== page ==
Economics and the mid-life crisis have much in common: Both dwell on foregone opportunities

C'est la vie; c'est la guerre; c'est la pomme de terre . . . . . . . . . . . . . email: jpalmer at uwo dot ca

. . . . . . . . . . .Richard Posner should be awarded the next Nobel Prize in Economics . . . . . . . . . . . .

Saturday, February 12, 2005

Increased Groping on Tokyo Trains

An application of the economic analysis of crime and punishment can be found in this story from the BBC (thanks to JC for pointing out the link here). People are packed together pretty close during rush hour, leading to many groping opportunities.

Reported incidents of sexual assault on Tokyo's trains have reached a record high, with 2,201 cases last year. This is up from 2,058 cases in 2003 and is triple the number of such incidents recorded in 1996.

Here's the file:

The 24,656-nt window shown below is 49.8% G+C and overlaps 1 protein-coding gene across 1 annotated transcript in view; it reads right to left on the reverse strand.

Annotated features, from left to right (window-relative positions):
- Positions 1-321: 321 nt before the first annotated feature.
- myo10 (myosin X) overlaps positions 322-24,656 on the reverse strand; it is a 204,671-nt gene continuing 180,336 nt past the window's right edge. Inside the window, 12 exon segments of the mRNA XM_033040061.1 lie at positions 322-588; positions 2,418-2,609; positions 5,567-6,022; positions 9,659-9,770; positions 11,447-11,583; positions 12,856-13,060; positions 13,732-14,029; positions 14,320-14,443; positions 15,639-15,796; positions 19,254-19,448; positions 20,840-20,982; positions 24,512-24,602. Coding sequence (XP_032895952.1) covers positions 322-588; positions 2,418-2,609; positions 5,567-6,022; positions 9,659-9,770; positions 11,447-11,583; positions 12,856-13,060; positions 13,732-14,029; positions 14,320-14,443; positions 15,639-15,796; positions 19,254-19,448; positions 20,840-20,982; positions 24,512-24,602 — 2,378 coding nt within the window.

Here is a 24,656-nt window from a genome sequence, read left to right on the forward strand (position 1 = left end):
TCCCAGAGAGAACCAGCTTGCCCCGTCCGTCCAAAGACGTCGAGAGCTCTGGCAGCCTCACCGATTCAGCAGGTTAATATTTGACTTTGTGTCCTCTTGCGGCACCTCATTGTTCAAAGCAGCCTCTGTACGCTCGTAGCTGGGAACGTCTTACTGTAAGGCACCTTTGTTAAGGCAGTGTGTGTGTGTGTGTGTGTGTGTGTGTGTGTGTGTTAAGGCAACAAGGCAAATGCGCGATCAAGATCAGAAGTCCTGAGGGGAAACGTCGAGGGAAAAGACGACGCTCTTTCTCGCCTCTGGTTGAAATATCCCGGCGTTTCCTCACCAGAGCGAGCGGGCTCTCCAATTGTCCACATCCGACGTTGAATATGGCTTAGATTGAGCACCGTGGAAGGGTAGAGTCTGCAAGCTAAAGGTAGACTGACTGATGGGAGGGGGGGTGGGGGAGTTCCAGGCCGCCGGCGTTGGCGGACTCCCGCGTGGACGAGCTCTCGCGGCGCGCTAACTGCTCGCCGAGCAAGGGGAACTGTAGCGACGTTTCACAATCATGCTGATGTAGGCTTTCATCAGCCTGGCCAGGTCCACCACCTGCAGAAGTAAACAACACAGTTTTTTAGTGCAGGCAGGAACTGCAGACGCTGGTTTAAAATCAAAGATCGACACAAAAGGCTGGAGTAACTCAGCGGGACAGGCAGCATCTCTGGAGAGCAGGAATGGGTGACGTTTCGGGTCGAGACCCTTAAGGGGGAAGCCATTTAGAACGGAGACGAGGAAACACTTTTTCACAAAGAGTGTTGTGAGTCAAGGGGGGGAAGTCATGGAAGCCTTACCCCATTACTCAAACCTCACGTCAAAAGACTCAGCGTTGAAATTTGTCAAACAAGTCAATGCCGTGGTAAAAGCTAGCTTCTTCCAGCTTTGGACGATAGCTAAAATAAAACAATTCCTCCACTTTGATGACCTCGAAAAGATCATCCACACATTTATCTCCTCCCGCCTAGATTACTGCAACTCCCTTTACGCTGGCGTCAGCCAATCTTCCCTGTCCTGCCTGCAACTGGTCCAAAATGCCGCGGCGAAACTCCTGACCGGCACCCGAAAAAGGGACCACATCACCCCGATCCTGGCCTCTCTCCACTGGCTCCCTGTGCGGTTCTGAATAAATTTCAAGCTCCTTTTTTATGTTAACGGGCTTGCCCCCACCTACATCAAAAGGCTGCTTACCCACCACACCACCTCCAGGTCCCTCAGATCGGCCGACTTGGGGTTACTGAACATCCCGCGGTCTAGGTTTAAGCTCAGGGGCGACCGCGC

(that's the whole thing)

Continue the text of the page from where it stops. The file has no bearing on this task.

The authorities have tried to reduce groping incidents by adding women-only cars. At the same time, they believe that groping incidents may not have increased as much as the number of groping incidents reported. One reason there have been more reported incidents is that
Reporting culprits has been made easier by the introduction of mobile phones with a camera facility, which allow the victim to take a photo of the molester.
But just in case it isn't all due to increase reporting of molestations,
The police said they planned to step up patrols on trains and platforms and urge rail companies to increase the number of single-sex train cars.
All of these changes are designed to increase the probability of detection of molesters. Increasing the amount of punishment might also have this effect.
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